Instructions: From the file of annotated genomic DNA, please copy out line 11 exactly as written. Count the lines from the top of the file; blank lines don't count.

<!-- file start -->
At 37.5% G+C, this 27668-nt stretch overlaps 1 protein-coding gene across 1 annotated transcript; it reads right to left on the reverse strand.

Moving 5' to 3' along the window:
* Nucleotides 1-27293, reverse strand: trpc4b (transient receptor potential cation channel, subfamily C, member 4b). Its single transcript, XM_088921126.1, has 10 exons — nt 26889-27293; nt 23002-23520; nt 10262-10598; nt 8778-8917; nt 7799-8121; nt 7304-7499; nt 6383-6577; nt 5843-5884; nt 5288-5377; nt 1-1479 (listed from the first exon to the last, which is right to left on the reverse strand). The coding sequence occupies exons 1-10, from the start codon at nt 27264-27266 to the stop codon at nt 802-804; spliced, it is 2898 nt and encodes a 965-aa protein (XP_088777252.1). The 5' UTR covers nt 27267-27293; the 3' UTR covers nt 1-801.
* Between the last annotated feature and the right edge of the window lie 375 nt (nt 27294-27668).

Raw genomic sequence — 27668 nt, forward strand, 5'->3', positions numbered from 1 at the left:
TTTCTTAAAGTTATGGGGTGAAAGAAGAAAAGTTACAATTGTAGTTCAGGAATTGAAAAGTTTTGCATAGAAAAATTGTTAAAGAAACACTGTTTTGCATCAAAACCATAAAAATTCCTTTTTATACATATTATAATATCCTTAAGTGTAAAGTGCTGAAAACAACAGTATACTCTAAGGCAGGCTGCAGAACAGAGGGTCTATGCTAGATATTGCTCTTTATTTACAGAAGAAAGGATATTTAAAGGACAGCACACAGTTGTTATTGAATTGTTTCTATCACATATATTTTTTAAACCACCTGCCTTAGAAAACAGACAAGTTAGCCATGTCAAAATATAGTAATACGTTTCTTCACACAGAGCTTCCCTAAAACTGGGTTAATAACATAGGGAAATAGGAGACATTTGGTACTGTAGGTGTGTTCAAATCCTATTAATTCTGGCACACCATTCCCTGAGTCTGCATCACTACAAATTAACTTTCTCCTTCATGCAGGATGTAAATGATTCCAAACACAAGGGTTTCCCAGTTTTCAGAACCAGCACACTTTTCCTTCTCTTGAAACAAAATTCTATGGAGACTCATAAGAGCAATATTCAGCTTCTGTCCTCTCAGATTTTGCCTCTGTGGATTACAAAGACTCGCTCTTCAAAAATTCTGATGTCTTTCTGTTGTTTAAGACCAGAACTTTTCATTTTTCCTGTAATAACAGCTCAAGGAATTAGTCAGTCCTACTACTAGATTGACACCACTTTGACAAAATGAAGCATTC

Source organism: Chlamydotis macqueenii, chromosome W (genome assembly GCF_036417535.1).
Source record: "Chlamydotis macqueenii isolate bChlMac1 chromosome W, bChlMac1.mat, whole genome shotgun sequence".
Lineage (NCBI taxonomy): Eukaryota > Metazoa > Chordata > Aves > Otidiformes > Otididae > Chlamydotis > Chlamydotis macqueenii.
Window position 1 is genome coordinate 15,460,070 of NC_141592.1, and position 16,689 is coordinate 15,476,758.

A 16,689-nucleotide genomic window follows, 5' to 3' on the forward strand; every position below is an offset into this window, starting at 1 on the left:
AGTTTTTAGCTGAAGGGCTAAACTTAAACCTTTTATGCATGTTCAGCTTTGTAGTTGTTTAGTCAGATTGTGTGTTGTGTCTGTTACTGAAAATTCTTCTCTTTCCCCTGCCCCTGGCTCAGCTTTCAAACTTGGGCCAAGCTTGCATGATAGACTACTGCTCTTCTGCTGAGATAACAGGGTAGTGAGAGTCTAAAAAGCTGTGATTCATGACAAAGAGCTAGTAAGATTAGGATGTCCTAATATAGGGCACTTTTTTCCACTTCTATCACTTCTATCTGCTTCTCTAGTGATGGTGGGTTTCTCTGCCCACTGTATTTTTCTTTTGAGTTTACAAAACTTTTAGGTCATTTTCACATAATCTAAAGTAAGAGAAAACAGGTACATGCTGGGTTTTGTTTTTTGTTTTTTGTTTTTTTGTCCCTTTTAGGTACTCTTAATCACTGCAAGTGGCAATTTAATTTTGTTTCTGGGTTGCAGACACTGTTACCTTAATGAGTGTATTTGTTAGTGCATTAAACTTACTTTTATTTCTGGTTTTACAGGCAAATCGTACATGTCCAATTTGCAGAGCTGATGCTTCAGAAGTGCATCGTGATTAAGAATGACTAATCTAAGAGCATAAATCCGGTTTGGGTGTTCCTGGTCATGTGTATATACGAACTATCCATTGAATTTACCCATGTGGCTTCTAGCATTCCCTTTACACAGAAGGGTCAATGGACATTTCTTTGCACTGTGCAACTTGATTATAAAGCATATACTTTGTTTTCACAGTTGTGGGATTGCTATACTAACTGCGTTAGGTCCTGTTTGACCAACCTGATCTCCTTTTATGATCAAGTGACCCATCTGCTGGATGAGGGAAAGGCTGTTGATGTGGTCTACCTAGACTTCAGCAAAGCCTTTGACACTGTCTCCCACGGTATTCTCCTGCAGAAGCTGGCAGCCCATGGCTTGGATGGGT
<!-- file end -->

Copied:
A 16,689-nucleotide genomic window follows, 5' to 3' on the forward strand; every position below is an offset into this window, starting at 1 on the left: